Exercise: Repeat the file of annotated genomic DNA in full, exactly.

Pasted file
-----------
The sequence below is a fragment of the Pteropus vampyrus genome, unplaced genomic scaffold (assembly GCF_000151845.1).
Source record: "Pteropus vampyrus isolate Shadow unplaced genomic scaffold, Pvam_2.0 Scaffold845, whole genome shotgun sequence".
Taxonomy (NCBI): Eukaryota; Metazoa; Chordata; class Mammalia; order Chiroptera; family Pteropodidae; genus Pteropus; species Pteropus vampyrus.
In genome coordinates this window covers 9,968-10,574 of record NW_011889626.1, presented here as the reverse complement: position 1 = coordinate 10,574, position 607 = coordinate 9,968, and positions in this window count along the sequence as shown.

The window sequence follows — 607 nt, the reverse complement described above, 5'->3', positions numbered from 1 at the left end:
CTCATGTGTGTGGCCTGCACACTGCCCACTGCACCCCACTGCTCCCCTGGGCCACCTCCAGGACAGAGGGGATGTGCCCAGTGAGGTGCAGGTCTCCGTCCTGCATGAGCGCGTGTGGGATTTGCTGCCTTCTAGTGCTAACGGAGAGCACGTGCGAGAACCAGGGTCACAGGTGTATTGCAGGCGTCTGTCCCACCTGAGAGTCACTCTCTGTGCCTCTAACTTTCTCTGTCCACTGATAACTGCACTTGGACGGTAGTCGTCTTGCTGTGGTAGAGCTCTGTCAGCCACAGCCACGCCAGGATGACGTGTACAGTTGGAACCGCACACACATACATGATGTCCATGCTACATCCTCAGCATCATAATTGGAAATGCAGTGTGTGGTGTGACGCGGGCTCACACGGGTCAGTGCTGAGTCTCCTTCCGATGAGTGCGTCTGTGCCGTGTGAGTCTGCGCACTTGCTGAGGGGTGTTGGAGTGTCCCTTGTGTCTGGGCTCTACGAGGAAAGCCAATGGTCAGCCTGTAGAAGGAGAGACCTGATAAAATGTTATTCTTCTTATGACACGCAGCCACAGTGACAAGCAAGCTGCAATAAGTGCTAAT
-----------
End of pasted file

The sequence below is a fragment of the Pteropus vampyrus genome, unplaced genomic scaffold (assembly GCF_000151845.1).
Source record: "Pteropus vampyrus isolate Shadow unplaced genomic scaffold, Pvam_2.0 Scaffold845, whole genome shotgun sequence".
Taxonomy (NCBI): Eukaryota; Metazoa; Chordata; class Mammalia; order Chiroptera; family Pteropodidae; genus Pteropus; species Pteropus vampyrus.
In genome coordinates this window covers 9,968-10,574 of record NW_011889626.1, presented here as the reverse complement: position 1 = coordinate 10,574, position 607 = coordinate 9,968, and positions in this window count along the sequence as shown.

The window sequence follows — 607 nt, the reverse complement described above, 5'->3', positions numbered from 1 at the left end:
CTCATGTGTGTGGCCTGCACACTGCCCACTGCACCCCACTGCTCCCCTGGGCCACCTCCAGGACAGAGGGGATGTGCCCAGTGAGGTGCAGGTCTCCGTCCTGCATGAGCGCGTGTGGGATTTGCTGCCTTCTAGTGCTAACGGAGAGCACGTGCGAGAACCAGGGTCACAGGTGTATTGCAGGCGTCTGTCCCACCTGAGAGTCACTCTCTGTGCCTCTAACTTTCTCTGTCCACTGATAACTGCACTTGGACGGTAGTCGTCTTGCTGTGGTAGAGCTCTGTCAGCCACAGCCACGCCAGGATGACGTGTACAGTTGGAACCGCACACACATACATGATGTCCATGCTACATCCTCAGCATCATAATTGGAAATGCAGTGTGTGGTGTGACGCGGGCTCACACGGGTCAGTGCTGAGTCTCCTTCCGATGAGTGCGTCTGTGCCGTGTGAGTCTGCGCACTTGCTGAGGGGTGTTGGAGTGTCCCTTGTGTCTGGGCTCTACGAGGAAAGCCAATGGTCAGCCTGTAGAAGGAGAGACCTGATAAAATGTTATTCTTCTTATGACACGCAGCCACAGTGACAAGCAAGCTGCAATAAGTGCTAAT